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When Gregory Ransom was a kid, a poster of a red Ferrari hung on his bedroom wall. It took a number of years of hard work before he was finally in a position to buy one.

But on this day, while I'm ogling Ransom's mint-condition 1990 Ferrari 348 Targa for sale at a local auction, the question is, why is his dream car headed for the auction block?

Parental duty calls, and it doesn't include a Ferrari.

"It doesn't fit with my lifestyle right now," says Ransom, a father of three. "My kids don't appreciate my hobby. I've got family and career; we're all busy."

Ransom knows he's likely not the only one here sacrificing a passion for the sometimes unfair world of being a responsible adult.

Jeff Hill, proprietor of this car auction (the longest-running in Canada), also knows the broken-hearted car romance story all too well: "Cars are not marriage. People have fun with them for a time and then move on."

Perhaps it's time for someone else to own the rosso corsa (Italian for racing red) Ferrari. Ransom's sale strategy is as simple as it is pragmatic: "Set your heartbreak price that you can live with and walk away and sleep."

Hill would say Ransom's outlook is sage advice for sellers. But what about would-be buyers?

Some, says Hill, have lost sleep over the one that got away; others over bidding too high. Auctions, it seems, can have all the twists and turns of a mountain highway.

Hill grew up around car auctions. His uncle, Grant Hill, owned and ran the Okotoks Collector Car Auction for more than 35 years, until Jeff bought it from him four years ago.

In this world, people like me are the idle spectators, or "lookie-loos"; there to soak up the vibe – French fries, hot dog, rubber and engine exhaust smells included – and watch the at-times intense bidding competition. There's always a winner and a loser, says Hill. As the T-shirts sold here say: "It's better to be the high bidder."

This auction attracts thousands of people from across Canada and the United States, hoping to either score a set of wheels, or who are just plain curious.

As diverse as the cars and car culture tchotchkes on display are – everything from vintage gas pumps to a rare 1987 Buick GNX said to be worth $100,000 – so, too, are the folks who frequent car auctions, says Hill.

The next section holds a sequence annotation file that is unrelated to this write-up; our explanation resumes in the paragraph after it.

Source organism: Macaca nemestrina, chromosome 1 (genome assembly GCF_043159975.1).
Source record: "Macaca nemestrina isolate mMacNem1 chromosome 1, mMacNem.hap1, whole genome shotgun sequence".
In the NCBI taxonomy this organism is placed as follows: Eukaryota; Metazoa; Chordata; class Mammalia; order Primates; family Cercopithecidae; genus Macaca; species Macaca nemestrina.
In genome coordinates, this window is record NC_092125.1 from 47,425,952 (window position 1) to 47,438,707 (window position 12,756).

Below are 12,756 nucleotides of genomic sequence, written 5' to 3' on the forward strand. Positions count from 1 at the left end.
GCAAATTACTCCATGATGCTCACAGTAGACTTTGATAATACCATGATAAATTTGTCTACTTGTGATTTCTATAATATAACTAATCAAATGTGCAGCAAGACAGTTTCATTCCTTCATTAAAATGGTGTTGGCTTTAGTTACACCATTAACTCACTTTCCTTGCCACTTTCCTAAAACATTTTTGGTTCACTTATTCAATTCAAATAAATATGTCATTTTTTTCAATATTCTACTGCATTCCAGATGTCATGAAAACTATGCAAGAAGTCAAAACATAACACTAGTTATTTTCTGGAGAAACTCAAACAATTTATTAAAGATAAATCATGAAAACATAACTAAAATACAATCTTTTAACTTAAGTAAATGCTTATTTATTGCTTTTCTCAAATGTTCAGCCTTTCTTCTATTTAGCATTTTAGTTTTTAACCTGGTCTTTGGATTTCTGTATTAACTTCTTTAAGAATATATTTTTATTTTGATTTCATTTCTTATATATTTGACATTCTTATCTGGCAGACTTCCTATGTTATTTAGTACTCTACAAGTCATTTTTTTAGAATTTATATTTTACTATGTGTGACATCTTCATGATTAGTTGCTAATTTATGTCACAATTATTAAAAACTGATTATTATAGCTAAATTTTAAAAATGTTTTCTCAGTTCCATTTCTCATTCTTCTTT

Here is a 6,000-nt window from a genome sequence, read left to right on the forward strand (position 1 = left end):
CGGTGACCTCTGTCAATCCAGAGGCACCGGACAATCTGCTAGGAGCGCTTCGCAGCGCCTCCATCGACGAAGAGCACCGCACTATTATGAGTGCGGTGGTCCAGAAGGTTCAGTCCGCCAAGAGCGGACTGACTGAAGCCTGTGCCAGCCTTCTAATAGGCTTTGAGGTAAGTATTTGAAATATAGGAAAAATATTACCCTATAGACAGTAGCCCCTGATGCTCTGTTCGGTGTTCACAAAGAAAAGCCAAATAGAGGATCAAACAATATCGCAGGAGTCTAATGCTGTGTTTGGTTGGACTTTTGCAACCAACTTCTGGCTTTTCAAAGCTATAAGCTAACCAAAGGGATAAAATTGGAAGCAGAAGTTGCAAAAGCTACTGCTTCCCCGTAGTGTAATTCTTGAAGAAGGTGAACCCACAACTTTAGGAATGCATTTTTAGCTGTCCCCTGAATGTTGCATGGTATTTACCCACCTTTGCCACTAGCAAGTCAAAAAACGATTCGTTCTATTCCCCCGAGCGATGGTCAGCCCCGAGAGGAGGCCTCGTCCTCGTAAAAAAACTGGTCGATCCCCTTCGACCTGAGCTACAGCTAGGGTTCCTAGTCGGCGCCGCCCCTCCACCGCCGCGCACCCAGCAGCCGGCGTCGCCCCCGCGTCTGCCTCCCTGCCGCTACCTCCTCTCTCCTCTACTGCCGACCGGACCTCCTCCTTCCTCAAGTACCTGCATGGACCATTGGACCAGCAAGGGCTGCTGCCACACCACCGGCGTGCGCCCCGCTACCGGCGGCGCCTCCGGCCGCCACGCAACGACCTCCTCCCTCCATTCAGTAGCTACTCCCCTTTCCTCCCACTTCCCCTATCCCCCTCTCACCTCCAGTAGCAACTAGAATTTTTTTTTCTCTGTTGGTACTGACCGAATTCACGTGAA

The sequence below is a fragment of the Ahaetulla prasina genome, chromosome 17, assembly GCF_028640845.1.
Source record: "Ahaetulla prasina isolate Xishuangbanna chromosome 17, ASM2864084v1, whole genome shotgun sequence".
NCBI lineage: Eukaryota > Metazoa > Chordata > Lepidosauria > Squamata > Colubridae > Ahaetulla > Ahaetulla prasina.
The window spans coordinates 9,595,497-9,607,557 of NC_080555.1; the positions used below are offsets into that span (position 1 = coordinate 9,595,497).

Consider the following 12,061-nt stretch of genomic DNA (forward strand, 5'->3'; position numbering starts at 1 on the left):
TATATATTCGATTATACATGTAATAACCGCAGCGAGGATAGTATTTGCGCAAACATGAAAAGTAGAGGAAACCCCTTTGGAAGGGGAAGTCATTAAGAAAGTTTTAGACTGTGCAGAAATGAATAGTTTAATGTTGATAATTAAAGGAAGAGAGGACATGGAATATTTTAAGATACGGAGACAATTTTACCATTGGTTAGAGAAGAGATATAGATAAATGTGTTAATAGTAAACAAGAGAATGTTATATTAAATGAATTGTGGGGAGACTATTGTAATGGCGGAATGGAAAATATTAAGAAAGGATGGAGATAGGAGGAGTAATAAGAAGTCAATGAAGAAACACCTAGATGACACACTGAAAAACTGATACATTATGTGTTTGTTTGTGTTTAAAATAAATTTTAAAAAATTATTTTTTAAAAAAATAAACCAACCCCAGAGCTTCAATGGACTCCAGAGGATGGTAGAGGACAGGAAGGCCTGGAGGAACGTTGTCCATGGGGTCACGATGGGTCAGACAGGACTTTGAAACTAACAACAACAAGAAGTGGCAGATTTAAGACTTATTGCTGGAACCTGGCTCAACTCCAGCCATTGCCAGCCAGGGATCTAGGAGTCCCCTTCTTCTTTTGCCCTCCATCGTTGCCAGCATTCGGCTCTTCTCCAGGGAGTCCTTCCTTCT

"I grew up seeing a lot of these faces. It's probably the most diverse group of characters you might ever come across with eclectic tastes."

Hill lists the cast of characters:

Brand/model hounds: The folk who love, say, a Camaro or a Corvette, and want one. One of Hill's recent customers was there to top up his stable of 30 Corvettes.

Impulse buyers: They get caught up in the moment, says Hill, and say, "'Wow, that looks neat,' and the next thing, they know, they own one after they threw their hand in the air."

Nostalgists: Focused on a particular era, usually the cars of their youth, such as 1960s muscle cars.

Genuine enthusiasts (a.k.a. Jay Lenos): Knowledgeable about cars, they identify something special about a vehicle and pursue it.

Pickers: Unsure about what they want. But when they find it, they appreciate the car for what it is and try to bargain.

Spectators: Not ready to buy, they just want to be part of the event and track the market.

Once the auction revs up, things happen rapidly as the parade of cars rolls out before the audience, each vehicle getting a moment in the spotlight like a beauty queen on stage.

With the staccato delivery of the auctioneer's calls, the buzz of the spectators' reactions and the spotters who keep their eyes peeled for subtle bidding gestures, it's easy to fathom how someone could get caught up in the moment and throw their hand in the air.

Still, says Hill, "I'm more surprised by the deals people pass up than the deals they get."


Thinking of buying at an auction? Many are first-time buyers, says Hill. Here are some of his tips and tricks from the auction floor.


  • Have your funds organized and ready. Auctions houses only hold onto inventory for a short time; they are not a storage facility. You have two days.
  • Do some due diligence on the vehicle you’re looking for and the market. The cars do not come with a warranty and they can be previewed and inspected before the auction.


  • Research the market. Don’t look at the asking price but rather what price it actually fetches.
  • An insurance appraisal is not the value someone will pay for your car; that’s a conversation I have to have all the time, says Hill.
  • Have it detailed and show-stopping worthy.
  • Describe it accurately.

Auction etiquette

  • Don’t walk around someone else’s car and badmouth it. You can really offend people.
  • During the bidding process, don’t wave at someone across the room – or you might buy a car. A bid is a binding contract.
  • Don’t ask people what their reserve bid is. It’s a tacky question, says Hill. People deal with an auction so the organizers can deal with the money. They put it in an auction to see what the market can bear.
  • Look, don’t touch. It’s in poor taste to touch the car.

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